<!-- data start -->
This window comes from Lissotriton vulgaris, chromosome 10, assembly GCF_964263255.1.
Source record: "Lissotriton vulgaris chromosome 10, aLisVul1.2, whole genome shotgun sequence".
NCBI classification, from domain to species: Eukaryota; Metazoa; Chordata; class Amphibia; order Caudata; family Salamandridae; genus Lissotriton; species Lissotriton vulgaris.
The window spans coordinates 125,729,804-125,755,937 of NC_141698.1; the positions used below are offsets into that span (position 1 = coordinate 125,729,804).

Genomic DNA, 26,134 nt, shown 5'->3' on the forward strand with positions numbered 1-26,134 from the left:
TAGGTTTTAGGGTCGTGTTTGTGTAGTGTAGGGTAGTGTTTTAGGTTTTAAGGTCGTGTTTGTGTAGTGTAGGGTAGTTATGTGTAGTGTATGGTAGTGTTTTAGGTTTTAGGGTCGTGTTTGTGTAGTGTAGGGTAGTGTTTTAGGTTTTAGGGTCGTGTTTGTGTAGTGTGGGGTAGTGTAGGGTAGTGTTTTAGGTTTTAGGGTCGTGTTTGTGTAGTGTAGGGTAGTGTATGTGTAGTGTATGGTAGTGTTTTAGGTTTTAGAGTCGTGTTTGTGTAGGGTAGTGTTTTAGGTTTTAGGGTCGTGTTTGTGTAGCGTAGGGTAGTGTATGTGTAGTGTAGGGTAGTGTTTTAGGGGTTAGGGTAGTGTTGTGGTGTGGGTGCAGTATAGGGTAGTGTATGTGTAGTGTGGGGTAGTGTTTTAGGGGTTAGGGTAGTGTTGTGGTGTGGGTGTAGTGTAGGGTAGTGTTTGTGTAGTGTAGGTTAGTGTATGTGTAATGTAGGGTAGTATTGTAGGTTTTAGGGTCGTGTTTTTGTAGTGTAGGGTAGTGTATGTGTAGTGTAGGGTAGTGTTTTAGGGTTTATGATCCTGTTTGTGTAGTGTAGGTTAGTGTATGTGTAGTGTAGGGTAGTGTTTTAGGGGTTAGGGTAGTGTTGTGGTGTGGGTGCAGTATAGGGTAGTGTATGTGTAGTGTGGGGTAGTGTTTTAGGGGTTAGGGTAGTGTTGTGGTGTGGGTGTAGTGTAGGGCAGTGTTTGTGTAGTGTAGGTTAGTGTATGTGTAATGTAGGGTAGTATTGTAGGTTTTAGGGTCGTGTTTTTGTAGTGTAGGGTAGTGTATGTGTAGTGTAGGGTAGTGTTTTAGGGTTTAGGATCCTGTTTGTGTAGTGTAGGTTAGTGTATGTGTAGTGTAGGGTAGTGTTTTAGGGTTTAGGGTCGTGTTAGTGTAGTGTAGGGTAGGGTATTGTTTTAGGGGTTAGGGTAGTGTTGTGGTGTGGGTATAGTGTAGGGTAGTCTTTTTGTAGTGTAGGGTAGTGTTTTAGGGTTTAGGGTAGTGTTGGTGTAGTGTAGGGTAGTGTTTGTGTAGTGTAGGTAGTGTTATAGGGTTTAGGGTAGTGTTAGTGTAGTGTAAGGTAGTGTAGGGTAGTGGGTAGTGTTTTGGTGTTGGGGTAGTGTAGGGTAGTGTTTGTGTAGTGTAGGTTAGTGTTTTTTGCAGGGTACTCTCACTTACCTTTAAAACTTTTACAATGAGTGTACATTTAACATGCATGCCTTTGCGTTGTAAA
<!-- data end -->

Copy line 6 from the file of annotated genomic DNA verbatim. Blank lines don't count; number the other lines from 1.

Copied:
TAGGTTTTAGGGTCGTGTTTGTGTAGTGTAGGGTAGTGTTTTAGGTTTTAAGGTCGTGTTTGTGTAGTGTAGGGTAGTTATGTGTAGTGTATGGTAGTGTTTTAGGTTTTAGGGTCGTGTTTGTGTAGTGTAGGGTAGTGTTTTAGGTTTTAGGGTCGTGTTTGTGTAGTGTGGGGTAGTGTAGGGTAGTGTTTTAGGTTTTAGGGTCGTGTTTGTGTAGTGTAGGGTAGTGTATGTGTAGTGTATGGTAGTGTTTTAGGTTTTAGAGTCGTGTTTGTGTAGGGTAGTGTTTTAGGTTTTAGGGTCGTGTTTGTGTAGCGTAGGGTAGTGTATGTGTAGTGTAGGGTAGTGTTTTAGGGGTTAGGGTAGTGTTGTGGTGTGGGTGCAGTATAGGGTAGTGTATGTGTAGTGTGGGGTAGTGTTTTAGGGGTTAGGGTAGTGTTGTGGTGTGGGTGTAGTGTAGGGTAGTGTTTGTGTAGTGTAGGTTAGTGTATGTGTAATGTAGGGTAGTATTGTAGGTTTTAGGGTCGTGTTTTTGTAGTGTAGGGTAGTGTATGTGTAGTGTAGGGTAGTGTTTTAGGGTTTATGATCCTGTTTGTGTAGTGTAGGTTAGTGTATGTGTAGTGTAGGGTAGTGTTTTAGGGGTTAGGGTAGTGTTGTGGTGTGGGTGCAGTATAGGGTAGTGTATGTGTAGTGTGGGGTAGTGTTTTAGGGGTTAGGGTAGTGTTGTGGTGTGGGTGTAGTGTAGGGCAGTGTTTGTGTAGTGTAGGTTAGTGTATGTGTAATGTAGGGTAGTATTGTAGGTTTTAGGGTCGTGTTTTTGTAGTGTAGGGTAGTGTATGTGTAGTGTAGGGTAGTGTTTTAGGGTTTAGGATCCTGTTTGTGTAGTGTAGGTTAGTGTATGTGTAGTGTAGGGTAGTGTTTTAGGGTTTAGGGTCGTGTTAGTGTAGTGTAGGGTAGGGTATTGTTTTAGGGGTTAGGGTAGTGTTGTGGTGTGGGTATAGTGTAGGGTAGTCTTTTTGTAGTGTAGGGTAGTGTTTTAGGGTTTAGGGTAGTGTTGGTGTAGTGTAGGGTAGTGTTTGTGTAGTGTAGGTAGTGTTATAGGGTTTAGGGTAGTGTTAGTGTAGTGTAAGGTAGTGTAGGGTAGTGGGTAGTGTTTTGGTGTTGGGGTAGTGTAGGGTAGTGTTTGTGTAGTGTAGGTTAGTGTTTTTTGCAGGGTACTCTCACTTACCTTTAAAACTTTTACAATGAGTGTACATTTAACATGCATGCCTTTGCGTTGTAAA